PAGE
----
"There's a lot of facetious stuff on El Reg, but you guys/gals have done important work on the Phorm issue."

    Here, here!

    It's clear that pretty much all of the accurate information in the mainstream media was sourced from here. Plus, you can give someone all the arguments against it in one handy link.

  15. Chris G

    Cynically paranoid

    Or paranoically cynical describes my feelings about any govuk attitudes to information about it's subjects. In this case, I think it is likely that the gov is thinking it should have access to the info gathered by Phorm just as it likes to have any and all other info on it's subjects. Ban Phorm no info.

  16. Claire Rand

    the future

    at some point BT will wash thier hands of this, not willingly, but when they do they will move very fast.

    it will be all about bad legal advice, acting in good faith etc.

    be assured lession will be learnt..

    oddly no one will be responsible though

    but they will leanr a lession, next time they will make sure you don't find out

  17. Anonymous Coward
    Anonymous Coward

    European Union at its best

    Kicking the ass of incompetent governments. Good job.

  18. Anonymous Coward
    Thumb Up

    For those worried about bananas...

    Here we see why the EU works, they are actively trying to protect our rights when our own government wants to sell them off.

    Its a bendy banana or your human rights, make your choice.

  19. MrT

    @ Chris G

    That's not paranoia, it's perfectly reasonable thinking... add the following things together:


    - the inability of Jacqui Smith to answer anything about Phorm on her many webchat sessions

    - the various buck-passing exercises done by all those who should be looking to uphold the regs/laws

    - aforementioned posts in BT, Phorm and HMG that have been held by those from each other organisation (BT manager becomes Phorm manager, HMG minister on BT board)

    and, in the words of K-Tel, 'many more'...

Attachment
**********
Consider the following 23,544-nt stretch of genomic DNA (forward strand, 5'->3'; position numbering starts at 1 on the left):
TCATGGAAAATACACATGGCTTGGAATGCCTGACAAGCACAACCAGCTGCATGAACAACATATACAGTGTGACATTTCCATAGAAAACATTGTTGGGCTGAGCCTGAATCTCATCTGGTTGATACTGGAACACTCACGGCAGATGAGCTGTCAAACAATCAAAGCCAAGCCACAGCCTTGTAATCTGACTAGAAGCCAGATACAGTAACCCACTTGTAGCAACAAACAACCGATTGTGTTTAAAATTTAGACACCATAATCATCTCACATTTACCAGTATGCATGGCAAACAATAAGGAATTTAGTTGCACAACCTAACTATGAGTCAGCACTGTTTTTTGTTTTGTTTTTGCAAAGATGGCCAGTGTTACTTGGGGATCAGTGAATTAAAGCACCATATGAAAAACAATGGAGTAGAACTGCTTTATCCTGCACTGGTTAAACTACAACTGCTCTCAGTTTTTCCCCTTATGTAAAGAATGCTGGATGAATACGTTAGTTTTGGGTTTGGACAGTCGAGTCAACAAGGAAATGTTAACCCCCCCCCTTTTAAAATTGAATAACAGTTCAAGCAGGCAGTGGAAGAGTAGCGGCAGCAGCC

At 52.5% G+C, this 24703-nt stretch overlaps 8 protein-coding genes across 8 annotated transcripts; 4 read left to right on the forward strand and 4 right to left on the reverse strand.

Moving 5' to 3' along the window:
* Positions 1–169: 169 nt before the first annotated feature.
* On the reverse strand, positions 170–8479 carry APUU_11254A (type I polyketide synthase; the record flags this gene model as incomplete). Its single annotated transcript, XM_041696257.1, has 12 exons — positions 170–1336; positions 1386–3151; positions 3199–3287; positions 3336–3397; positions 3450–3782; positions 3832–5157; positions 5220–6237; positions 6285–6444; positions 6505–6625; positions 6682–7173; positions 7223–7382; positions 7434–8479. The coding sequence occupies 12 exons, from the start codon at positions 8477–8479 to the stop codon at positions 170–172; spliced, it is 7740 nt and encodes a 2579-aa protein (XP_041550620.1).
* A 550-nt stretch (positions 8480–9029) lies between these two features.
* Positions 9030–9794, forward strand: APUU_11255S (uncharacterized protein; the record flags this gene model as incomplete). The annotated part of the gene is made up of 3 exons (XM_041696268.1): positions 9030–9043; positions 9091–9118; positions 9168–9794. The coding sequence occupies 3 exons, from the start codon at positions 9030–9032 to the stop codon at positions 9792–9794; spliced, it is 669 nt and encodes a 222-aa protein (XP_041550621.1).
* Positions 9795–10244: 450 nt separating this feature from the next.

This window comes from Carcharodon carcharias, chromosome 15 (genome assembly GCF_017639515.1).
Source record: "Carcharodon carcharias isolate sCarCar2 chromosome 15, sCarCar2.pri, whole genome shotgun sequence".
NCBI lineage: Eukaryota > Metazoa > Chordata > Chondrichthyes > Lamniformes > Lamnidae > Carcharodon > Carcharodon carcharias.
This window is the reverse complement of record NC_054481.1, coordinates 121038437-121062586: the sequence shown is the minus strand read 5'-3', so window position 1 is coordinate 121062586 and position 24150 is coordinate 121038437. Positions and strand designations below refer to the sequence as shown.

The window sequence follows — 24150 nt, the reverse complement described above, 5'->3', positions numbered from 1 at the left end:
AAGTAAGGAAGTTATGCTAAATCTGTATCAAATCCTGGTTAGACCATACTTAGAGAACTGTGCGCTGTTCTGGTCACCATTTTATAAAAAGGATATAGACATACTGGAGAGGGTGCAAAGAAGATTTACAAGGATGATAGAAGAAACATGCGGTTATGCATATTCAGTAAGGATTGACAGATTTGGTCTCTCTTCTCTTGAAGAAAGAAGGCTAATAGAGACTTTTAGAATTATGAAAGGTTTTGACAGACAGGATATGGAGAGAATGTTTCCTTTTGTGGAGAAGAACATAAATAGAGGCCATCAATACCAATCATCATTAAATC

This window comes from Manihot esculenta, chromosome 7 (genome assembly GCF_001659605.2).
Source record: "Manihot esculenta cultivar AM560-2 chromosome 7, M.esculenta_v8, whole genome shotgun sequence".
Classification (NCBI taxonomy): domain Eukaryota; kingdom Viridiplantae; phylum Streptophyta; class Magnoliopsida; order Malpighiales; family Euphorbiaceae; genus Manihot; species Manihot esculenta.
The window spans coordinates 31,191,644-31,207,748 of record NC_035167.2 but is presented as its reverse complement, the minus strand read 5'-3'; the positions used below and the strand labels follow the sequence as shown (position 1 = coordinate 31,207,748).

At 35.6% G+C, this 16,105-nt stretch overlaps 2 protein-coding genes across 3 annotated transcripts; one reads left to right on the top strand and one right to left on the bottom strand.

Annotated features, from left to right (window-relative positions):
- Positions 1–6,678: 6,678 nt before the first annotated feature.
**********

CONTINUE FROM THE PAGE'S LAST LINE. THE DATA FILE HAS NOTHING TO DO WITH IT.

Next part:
Stands to reason that HMG is going to try and maintain the work of Phorm/Webwise in some sort of quasi-ALMO way. Next step - HMG will fight the EU over being told that Phorm can not operate in the UK... anyone care to guess when that headline might arrive?

  20. Les Matthew

    Re: About time ...

    "Flames - hopefully some careers will go up in smoke."

    Nope, what we will need is a Golden Handshake icon for that.

  21. kain preacher

    Leason learned

    Next time around buy off the EU. Then you cane pimp whom ever you want

  22. Cavehomme

    Thank Goodness for the EU!

    Hail the EU, all is forgiven....well almost.

    Shows how bad a state the UK is in if it needs t@$$ers like the EU to give a hard nudge like this.

    Much as I do not like Labour, the Tories would be even worse and thrwoing away even more freedoms, a bit like Bush and his mob. As for Lib Dems, well "nice" idea, but the execution is would be well, a bit "nice" and ultimately useless and chaotic.

    So there is no one capable of running UK Plc any more, and the EU are a Yugoslavia or CCCP waiting to disintegrate with a few million dead, so what to do?

    Real democracy. Every town / county in the country to have randomly picked by computer a representative to serve them as an MP for 1 year.

    Same computer picks the cabinet an Prime Minister :o)

    Great idea, and I own the source code ! !!! :o) Open to offers.

  23. Anonymous Coward

    Not a good day for Phorm or BT

    An account of the BT AGM which will warm the cockles.

    Well done Pete.

    No hat to take off, so it has to be the coat.

  24. Oldfogey

    @ Lawks-a-lordy! EU in useful shocker...

    But I always thought that the universe had ALREADY been replaced by something even more bizarre and inexplicable!

    Penguins might thank us for all the fish as well.

  25. Art Hawkes

    I have a dream

    I wrote to Viviane Reding, in my best French, about Phorm pointing out that HMG and its various departments had done nothing. I suggested that she was our last hope of getting some action. Four weeks later I have no reply from her but if she sticks to this threat against the ragbag of ratbags impersonating a government then I forgive her.

  26. Bobby

    Thanks EU

    Looks like another nasty spyware programme bites the dust thanks to the EU but how come Phorm's share prices have risen?

  27. The Cube

    It seems that

    a) We must thank ms Reding yet again for doing what our bunch of useless toadying spineless Alan B'Stards wouldn't do, perhaps we should have a whip round and buy her an even bigger stick

    b) We now have no choice but to remove the entire apparatus of government in the UK, including the police farce and start again. The bad joke that we call democracy is far beyond any redemption or repair.

  28. Gordon Pryra

    @Stephen Cole